It is expected that as you work on this four-column exercise your change map will evolve over time.  A first-iteration immunity to change™ map for the above example might look like the following (Kegan, 2009:128):


The choice of the term “immunity” is deliberate on the part of Kegan and Lahey.  The job of your physical immune system is to keep you alive.  The job of your psychological immune system is to protect you from things that feel dangerous to you, that is, to “save your life” as you know it.  In the case of the manager above, this meant finding a way to continue to feel valuable while still delegating.

A review of your completed change map will reveal that your development goal is working at cross-purposes with such hidden personal commitments.  Kegan likes to say that this “dynamic equilibrium” is analogous to putting one foot on the gas while keeping the other foot on the brake.  Kegan and Lahey avoid the use of the more stagnant term “status quo” to describe this dynamic because it fails to capture the intense energy-level of such a system operating inside us.  The promise of immunity to change™ work lies in imagining what our lives would be like if all of that energy was released, moving us towards our goals rather than merely standing still.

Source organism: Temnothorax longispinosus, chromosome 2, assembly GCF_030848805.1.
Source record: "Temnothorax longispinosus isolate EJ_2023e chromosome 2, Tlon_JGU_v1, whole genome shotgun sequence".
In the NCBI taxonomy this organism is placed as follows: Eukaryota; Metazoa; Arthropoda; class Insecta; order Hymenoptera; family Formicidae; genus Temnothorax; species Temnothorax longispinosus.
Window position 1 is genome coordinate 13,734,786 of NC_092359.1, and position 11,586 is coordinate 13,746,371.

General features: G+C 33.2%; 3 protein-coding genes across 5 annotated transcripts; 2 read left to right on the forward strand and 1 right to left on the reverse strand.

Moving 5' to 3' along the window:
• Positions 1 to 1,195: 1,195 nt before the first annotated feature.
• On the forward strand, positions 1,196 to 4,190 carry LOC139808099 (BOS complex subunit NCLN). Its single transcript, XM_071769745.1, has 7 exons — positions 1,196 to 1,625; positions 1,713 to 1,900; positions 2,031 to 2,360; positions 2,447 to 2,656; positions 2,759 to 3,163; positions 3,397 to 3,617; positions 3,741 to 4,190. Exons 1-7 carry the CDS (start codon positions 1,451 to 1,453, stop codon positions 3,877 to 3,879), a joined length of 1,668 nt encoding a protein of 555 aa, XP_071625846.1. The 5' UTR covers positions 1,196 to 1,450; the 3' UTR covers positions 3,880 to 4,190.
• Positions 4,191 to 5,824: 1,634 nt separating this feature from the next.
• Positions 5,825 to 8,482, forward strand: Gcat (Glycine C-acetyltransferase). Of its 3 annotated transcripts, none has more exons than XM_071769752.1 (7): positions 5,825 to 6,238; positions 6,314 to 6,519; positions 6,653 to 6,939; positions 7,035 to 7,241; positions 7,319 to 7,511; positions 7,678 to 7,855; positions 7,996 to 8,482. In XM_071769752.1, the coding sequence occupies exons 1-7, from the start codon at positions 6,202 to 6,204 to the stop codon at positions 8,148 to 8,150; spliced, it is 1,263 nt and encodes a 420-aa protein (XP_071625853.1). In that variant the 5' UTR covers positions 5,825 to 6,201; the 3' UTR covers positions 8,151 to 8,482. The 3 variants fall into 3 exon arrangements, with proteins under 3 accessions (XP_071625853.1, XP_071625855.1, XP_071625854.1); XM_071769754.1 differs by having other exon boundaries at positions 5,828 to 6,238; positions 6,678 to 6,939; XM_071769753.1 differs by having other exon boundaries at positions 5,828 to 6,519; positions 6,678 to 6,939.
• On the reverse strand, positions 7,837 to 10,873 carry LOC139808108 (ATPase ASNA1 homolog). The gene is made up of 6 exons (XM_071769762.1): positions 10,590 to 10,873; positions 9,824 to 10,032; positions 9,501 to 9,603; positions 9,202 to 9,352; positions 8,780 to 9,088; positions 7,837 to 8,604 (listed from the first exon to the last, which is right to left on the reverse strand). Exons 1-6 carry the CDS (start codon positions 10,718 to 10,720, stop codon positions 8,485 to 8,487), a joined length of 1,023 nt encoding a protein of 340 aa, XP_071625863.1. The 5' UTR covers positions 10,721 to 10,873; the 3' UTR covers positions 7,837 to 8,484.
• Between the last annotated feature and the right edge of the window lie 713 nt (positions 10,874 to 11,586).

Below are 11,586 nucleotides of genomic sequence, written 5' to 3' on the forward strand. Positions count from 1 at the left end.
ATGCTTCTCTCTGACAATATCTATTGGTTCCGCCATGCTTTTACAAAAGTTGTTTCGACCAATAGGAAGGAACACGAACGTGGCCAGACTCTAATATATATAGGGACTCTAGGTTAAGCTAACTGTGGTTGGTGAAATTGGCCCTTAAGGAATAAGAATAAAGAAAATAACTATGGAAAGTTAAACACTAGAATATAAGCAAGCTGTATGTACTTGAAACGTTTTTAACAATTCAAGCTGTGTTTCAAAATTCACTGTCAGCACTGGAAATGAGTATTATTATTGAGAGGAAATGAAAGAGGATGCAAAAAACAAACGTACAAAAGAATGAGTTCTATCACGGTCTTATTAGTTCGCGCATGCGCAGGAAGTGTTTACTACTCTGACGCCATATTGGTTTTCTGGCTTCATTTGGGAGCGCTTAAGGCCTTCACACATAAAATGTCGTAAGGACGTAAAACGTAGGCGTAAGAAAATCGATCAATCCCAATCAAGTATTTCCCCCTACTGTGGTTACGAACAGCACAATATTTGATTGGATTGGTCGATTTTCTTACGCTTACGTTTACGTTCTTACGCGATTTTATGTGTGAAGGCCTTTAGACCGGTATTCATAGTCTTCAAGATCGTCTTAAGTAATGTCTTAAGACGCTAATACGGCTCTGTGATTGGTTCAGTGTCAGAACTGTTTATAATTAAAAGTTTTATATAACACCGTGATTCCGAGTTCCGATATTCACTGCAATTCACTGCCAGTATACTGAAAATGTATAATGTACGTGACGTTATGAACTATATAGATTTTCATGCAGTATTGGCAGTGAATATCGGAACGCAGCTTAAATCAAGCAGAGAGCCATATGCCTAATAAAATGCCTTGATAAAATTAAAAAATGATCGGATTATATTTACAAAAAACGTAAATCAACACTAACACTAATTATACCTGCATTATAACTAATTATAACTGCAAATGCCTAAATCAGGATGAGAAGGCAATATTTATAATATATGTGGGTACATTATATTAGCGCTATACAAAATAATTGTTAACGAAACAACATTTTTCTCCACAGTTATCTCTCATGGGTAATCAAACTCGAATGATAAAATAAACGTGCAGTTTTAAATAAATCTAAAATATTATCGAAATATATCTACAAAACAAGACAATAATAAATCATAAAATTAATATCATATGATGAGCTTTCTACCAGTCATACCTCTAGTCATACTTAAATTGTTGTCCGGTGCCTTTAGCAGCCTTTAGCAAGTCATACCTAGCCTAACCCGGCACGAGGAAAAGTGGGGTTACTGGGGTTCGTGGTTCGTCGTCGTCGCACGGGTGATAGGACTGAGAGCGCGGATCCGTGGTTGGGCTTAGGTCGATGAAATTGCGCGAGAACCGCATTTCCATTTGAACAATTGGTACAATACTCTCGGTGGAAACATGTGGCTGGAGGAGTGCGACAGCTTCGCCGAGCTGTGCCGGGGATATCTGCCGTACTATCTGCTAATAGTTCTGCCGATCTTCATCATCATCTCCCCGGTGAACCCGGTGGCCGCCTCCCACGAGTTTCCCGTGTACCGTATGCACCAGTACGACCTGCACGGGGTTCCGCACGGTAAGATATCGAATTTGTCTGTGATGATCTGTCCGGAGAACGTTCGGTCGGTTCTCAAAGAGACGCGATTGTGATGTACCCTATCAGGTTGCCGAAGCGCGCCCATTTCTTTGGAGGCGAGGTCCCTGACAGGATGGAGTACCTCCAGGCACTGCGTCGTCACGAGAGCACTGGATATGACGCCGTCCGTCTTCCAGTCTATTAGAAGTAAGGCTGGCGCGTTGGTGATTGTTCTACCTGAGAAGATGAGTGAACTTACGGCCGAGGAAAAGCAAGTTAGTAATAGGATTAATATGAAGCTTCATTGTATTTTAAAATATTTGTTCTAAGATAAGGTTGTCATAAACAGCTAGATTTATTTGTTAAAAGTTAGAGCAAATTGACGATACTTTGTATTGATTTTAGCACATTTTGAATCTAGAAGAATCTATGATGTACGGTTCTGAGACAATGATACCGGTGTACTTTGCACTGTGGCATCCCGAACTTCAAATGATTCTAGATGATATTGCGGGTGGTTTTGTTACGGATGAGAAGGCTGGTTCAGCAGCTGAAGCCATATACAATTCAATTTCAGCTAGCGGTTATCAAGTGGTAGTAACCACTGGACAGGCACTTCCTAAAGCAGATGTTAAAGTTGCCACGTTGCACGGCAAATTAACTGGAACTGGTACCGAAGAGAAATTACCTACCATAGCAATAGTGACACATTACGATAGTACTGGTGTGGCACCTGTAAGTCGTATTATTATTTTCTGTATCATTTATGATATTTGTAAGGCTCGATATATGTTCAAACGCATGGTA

Part of doing this work is recognizing that your built-in resistance to change is actually a brilliant strategy for protecting a part of you from change by rejecting new behaviors, hence the term “immunity” (Kegan, 2009:43).  This resistance serves as an “anxiety management system”, ingeniously allowing you to avoid confronting your greatest fears: letting go of assumptions you are so certain of that you’ve never examined them.

From a Constructive-Developmental Theory perspective, development can be regarded as learning to look at what before we were unknowingly looking through.  The act of uncovering our hidden commitments is a way of shifting what we were subject to, to becoming an object for our inspection.  This “subject/object reversal” is the underlying mechanism of development in Constructive-Developmental Theory.  Personal change goals that we want to achieve but with which we struggle represent the limits of our current development.  In the course of doing such work, one might say that it’s not so much that we solve our problem, as we allow the problem to solve us (Kegan, 2009:167).